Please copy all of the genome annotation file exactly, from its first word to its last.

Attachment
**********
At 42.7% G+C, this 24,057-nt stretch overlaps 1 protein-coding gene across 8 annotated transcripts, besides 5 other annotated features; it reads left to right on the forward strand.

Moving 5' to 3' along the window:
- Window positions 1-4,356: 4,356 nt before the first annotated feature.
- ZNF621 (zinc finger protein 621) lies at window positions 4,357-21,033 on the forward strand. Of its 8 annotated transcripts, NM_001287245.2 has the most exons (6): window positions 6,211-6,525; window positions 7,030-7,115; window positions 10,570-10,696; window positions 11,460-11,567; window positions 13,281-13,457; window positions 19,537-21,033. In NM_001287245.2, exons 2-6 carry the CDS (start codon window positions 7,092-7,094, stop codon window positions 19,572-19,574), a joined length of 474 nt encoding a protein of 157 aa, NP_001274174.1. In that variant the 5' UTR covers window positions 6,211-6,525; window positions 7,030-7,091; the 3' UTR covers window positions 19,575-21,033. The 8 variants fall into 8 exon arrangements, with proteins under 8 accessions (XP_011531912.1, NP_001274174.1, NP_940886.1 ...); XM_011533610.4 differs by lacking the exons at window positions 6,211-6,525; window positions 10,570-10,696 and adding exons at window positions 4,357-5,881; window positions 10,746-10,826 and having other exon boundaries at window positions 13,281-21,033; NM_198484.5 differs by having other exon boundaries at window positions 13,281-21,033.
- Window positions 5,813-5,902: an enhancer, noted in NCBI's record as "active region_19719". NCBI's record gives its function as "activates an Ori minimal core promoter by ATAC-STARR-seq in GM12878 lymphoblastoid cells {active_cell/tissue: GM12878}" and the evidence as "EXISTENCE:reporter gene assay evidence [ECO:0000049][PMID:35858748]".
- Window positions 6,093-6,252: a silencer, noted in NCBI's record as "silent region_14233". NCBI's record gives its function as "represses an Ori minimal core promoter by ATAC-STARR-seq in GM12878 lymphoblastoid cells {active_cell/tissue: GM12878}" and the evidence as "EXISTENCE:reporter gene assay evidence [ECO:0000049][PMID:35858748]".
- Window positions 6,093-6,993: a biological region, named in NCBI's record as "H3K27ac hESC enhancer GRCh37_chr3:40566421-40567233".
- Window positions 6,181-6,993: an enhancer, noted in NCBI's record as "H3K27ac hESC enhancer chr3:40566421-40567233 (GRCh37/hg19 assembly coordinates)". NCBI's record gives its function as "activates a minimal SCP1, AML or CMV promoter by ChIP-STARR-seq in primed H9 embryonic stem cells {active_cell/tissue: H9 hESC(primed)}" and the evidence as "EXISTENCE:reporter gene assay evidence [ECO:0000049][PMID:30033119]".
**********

At 42.7% G+C, this 24,057-nt stretch overlaps 1 protein-coding gene across 8 annotated transcripts, besides 5 other annotated features; it reads left to right on the forward strand.

Moving 5' to 3' along the window:
- Window positions 1-4,356: 4,356 nt before the first annotated feature.
- ZNF621 (zinc finger protein 621) lies at window positions 4,357-21,033 on the forward strand. Of its 8 annotated transcripts, NM_001287245.2 has the most exons (6): window positions 6,211-6,525; window positions 7,030-7,115; window positions 10,570-10,696; window positions 11,460-11,567; window positions 13,281-13,457; window positions 19,537-21,033. In NM_001287245.2, exons 2-6 carry the CDS (start codon window positions 7,092-7,094, stop codon window positions 19,572-19,574), a joined length of 474 nt encoding a protein of 157 aa, NP_001274174.1. In that variant the 5' UTR covers window positions 6,211-6,525; window positions 7,030-7,091; the 3' UTR covers window positions 19,575-21,033. The 8 variants fall into 8 exon arrangements, with proteins under 8 accessions (XP_011531912.1, NP_001274174.1, NP_940886.1 ...); XM_011533610.4 differs by lacking the exons at window positions 6,211-6,525; window positions 10,570-10,696 and adding exons at window positions 4,357-5,881; window positions 10,746-10,826 and having other exon boundaries at window positions 13,281-21,033; NM_198484.5 differs by having other exon boundaries at window positions 13,281-21,033.
- Window positions 5,813-5,902: an enhancer, noted in NCBI's record as "active region_19719". NCBI's record gives its function as "activates an Ori minimal core promoter by ATAC-STARR-seq in GM12878 lymphoblastoid cells {active_cell/tissue: GM12878}" and the evidence as "EXISTENCE:reporter gene assay evidence [ECO:0000049][PMID:35858748]".
- Window positions 6,093-6,252: a silencer, noted in NCBI's record as "silent region_14233". NCBI's record gives its function as "represses an Ori minimal core promoter by ATAC-STARR-seq in GM12878 lymphoblastoid cells {active_cell/tissue: GM12878}" and the evidence as "EXISTENCE:reporter gene assay evidence [ECO:0000049][PMID:35858748]".
- Window positions 6,093-6,993: a biological region, named in NCBI's record as "H3K27ac hESC enhancer GRCh37_chr3:40566421-40567233".
- Window positions 6,181-6,993: an enhancer, noted in NCBI's record as "H3K27ac hESC enhancer chr3:40566421-40567233 (GRCh37/hg19 assembly coordinates)". NCBI's record gives its function as "activates a minimal SCP1, AML or CMV promoter by ChIP-STARR-seq in primed H9 embryonic stem cells {active_cell/tissue: H9 hESC(primed)}" and the evidence as "EXISTENCE:reporter gene assay evidence [ECO:0000049][PMID:30033119]".